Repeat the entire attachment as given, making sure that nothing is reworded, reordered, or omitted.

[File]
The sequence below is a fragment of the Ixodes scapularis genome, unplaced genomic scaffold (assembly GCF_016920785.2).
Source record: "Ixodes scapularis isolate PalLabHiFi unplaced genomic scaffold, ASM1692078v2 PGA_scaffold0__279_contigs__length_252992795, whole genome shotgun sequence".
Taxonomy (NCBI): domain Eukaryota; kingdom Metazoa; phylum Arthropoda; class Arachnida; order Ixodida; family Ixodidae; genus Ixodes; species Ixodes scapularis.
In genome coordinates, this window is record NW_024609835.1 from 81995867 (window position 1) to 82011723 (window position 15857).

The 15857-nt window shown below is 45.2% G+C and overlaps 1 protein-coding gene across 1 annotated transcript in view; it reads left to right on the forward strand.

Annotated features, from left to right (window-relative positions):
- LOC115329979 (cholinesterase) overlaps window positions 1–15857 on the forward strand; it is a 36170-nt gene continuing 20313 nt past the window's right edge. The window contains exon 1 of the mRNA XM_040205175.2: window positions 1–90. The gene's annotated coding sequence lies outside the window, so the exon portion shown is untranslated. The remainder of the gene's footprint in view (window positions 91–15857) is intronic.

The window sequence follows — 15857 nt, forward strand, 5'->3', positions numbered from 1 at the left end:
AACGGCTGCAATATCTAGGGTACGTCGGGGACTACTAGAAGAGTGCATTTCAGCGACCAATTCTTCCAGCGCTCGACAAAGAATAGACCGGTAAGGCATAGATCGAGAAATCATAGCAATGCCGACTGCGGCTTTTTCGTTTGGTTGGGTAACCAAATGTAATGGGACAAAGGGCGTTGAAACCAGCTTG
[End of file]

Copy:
The sequence below is a fragment of the Ixodes scapularis genome, unplaced genomic scaffold (assembly GCF_016920785.2).
Source record: "Ixodes scapularis isolate PalLabHiFi unplaced genomic scaffold, ASM1692078v2 PGA_scaffold0__279_contigs__length_252992795, whole genome shotgun sequence".
Taxonomy (NCBI): domain Eukaryota; kingdom Metazoa; phylum Arthropoda; class Arachnida; order Ixodida; family Ixodidae; genus Ixodes; species Ixodes scapularis.
In genome coordinates, this window is record NW_024609835.1 from 81995867 (window position 1) to 82011723 (window position 15857).

The 15857-nt window shown below is 45.2% G+C and overlaps 1 protein-coding gene across 1 annotated transcript in view; it reads left to right on the forward strand.

Annotated features, from left to right (window-relative positions):
- LOC115329979 (cholinesterase) overlaps window positions 1–15857 on the forward strand; it is a 36170-nt gene continuing 20313 nt past the window's right edge. The window contains exon 1 of the mRNA XM_040205175.2: window positions 1–90. The gene's annotated coding sequence lies outside the window, so the exon portion shown is untranslated. The remainder of the gene's footprint in view (window positions 91–15857) is intronic.

The window sequence follows — 15857 nt, forward strand, 5'->3', positions numbered from 1 at the left end:
AACGGCTGCAATATCTAGGGTACGTCGGGGACTACTAGAAGAGTGCATTTCAGCGACCAATTCTTCCAGCGCTCGACAAAGAATAGACCGGTAAGGCATAGATCGAGAAATCATAGCAATGCCGACTGCGGCTTTTTCGTTTGGTTGGGTAACCAAATGTAATGGGACAAAGGGCGTTGAAACCAGCTTG